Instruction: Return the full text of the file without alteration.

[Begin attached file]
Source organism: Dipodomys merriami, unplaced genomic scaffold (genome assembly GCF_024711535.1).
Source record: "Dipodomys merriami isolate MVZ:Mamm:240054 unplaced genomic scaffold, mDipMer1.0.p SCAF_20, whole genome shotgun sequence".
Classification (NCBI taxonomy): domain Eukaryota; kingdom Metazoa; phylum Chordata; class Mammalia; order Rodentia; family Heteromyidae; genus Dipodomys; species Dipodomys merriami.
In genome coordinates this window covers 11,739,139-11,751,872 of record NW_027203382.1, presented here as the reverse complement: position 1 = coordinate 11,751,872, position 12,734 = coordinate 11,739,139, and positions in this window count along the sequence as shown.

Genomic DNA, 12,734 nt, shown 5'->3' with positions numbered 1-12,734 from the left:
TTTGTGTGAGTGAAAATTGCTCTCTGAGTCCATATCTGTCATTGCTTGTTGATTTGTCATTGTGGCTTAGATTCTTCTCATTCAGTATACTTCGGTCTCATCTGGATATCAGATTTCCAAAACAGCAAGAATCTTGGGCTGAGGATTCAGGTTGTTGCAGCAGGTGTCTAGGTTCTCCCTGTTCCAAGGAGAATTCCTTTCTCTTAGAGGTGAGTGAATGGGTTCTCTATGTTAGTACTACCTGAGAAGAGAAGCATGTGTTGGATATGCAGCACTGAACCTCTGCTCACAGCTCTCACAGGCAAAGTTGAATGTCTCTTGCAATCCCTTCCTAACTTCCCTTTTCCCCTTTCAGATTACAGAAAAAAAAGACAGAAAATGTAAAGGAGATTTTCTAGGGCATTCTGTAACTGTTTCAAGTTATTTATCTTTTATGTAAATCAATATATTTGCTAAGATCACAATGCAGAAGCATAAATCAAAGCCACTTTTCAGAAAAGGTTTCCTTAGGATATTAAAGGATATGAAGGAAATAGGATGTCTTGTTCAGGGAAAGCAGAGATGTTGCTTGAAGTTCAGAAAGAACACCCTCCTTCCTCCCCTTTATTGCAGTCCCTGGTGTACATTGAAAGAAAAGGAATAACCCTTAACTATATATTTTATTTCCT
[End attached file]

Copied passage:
Source organism: Dipodomys merriami, unplaced genomic scaffold (genome assembly GCF_024711535.1).
Source record: "Dipodomys merriami isolate MVZ:Mamm:240054 unplaced genomic scaffold, mDipMer1.0.p SCAF_20, whole genome shotgun sequence".
Classification (NCBI taxonomy): domain Eukaryota; kingdom Metazoa; phylum Chordata; class Mammalia; order Rodentia; family Heteromyidae; genus Dipodomys; species Dipodomys merriami.
In genome coordinates this window covers 11,739,139-11,751,872 of record NW_027203382.1, presented here as the reverse complement: position 1 = coordinate 11,751,872, position 12,734 = coordinate 11,739,139, and positions in this window count along the sequence as shown.

Genomic DNA, 12,734 nt, shown 5'->3' with positions numbered 1-12,734 from the left:
TTTGTGTGAGTGAAAATTGCTCTCTGAGTCCATATCTGTCATTGCTTGTTGATTTGTCATTGTGGCTTAGATTCTTCTCATTCAGTATACTTCGGTCTCATCTGGATATCAGATTTCCAAAACAGCAAGAATCTTGGGCTGAGGATTCAGGTTGTTGCAGCAGGTGTCTAGGTTCTCCCTGTTCCAAGGAGAATTCCTTTCTCTTAGAGGTGAGTGAATGGGTTCTCTATGTTAGTACTACCTGAGAAGAGAAGCATGTGTTGGATATGCAGCACTGAACCTCTGCTCACAGCTCTCACAGGCAAAGTTGAATGTCTCTTGCAATCCCTTCCTAACTTCCCTTTTCCCCTTTCAGATTACAGAAAAAAAAGACAGAAAATGTAAAGGAGATTTTCTAGGGCATTCTGTAACTGTTTCAAGTTATTTATCTTTTATGTAAATCAATATATTTGCTAAGATCACAATGCAGAAGCATAAATCAAAGCCACTTTTCAGAAAAGGTTTCCTTAGGATATTAAAGGATATGAAGGAAATAGGATGTCTTGTTCAGGGAAAGCAGAGATGTTGCTTGAAGTTCAGAAAGAACACCCTCCTTCCTCCCCTTTATTGCAGTCCCTGGTGTACATTGAAAGAAAAGGAATAACCCTTAACTATATATTTTATTTCCT